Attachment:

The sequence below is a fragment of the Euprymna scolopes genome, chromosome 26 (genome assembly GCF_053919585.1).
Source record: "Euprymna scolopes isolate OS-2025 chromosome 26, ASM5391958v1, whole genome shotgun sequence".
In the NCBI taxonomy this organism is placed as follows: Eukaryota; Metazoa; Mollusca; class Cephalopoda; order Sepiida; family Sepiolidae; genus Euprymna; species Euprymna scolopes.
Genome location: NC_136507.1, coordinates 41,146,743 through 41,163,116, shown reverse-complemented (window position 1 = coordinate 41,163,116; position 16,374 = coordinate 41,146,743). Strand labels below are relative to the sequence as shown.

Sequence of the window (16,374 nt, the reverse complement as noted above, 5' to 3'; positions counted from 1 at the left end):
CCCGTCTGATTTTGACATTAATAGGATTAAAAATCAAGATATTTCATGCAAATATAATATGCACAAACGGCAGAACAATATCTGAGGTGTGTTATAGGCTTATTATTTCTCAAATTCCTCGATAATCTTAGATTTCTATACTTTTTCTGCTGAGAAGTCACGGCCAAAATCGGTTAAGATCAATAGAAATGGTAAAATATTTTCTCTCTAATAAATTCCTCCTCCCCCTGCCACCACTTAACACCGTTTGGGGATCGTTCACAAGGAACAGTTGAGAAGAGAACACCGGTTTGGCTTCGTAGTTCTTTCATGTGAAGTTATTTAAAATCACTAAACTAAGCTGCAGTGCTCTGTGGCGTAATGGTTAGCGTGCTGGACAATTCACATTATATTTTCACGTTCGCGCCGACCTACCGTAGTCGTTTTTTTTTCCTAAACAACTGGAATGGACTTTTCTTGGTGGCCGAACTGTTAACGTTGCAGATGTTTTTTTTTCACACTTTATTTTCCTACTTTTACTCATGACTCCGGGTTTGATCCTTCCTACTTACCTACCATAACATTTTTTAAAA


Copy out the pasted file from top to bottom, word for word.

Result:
The sequence below is a fragment of the Euprymna scolopes genome, chromosome 26 (genome assembly GCF_053919585.1).
Source record: "Euprymna scolopes isolate OS-2025 chromosome 26, ASM5391958v1, whole genome shotgun sequence".
In the NCBI taxonomy this organism is placed as follows: Eukaryota; Metazoa; Mollusca; class Cephalopoda; order Sepiida; family Sepiolidae; genus Euprymna; species Euprymna scolopes.
Genome location: NC_136507.1, coordinates 41,146,743 through 41,163,116, shown reverse-complemented (window position 1 = coordinate 41,163,116; position 16,374 = coordinate 41,146,743). Strand labels below are relative to the sequence as shown.

Sequence of the window (16,374 nt, the reverse complement as noted above, 5' to 3'; positions counted from 1 at the left end):
CCCGTCTGATTTTGACATTAATAGGATTAAAAATCAAGATATTTCATGCAAATATAATATGCACAAACGGCAGAACAATATCTGAGGTGTGTTATAGGCTTATTATTTCTCAAATTCCTCGATAATCTTAGATTTCTATACTTTTTCTGCTGAGAAGTCACGGCCAAAATCGGTTAAGATCAATAGAAATGGTAAAATATTTTCTCTCTAATAAATTCCTCCTCCCCCTGCCACCACTTAACACCGTTTGGGGATCGTTCACAAGGAACAGTTGAGAAGAGAACACCGGTTTGGCTTCGTAGTTCTTTCATGTGAAGTTATTTAAAATCACTAAACTAAGCTGCAGTGCTCTGTGGCGTAATGGTTAGCGTGCTGGACAATTCACATTATATTTTCACGTTCGCGCCGACCTACCGTAGTCGTTTTTTTTTCCTAAACAACTGGAATGGACTTTTCTTGGTGGCCGAACTGTTAACGTTGCAGATGTTTTTTTTTCACACTTTATTTTCCTACTTTTACTCATGACTCCGGGTTTGATCCTTCCTACTTACCTACCATAACATTTTTTAAAA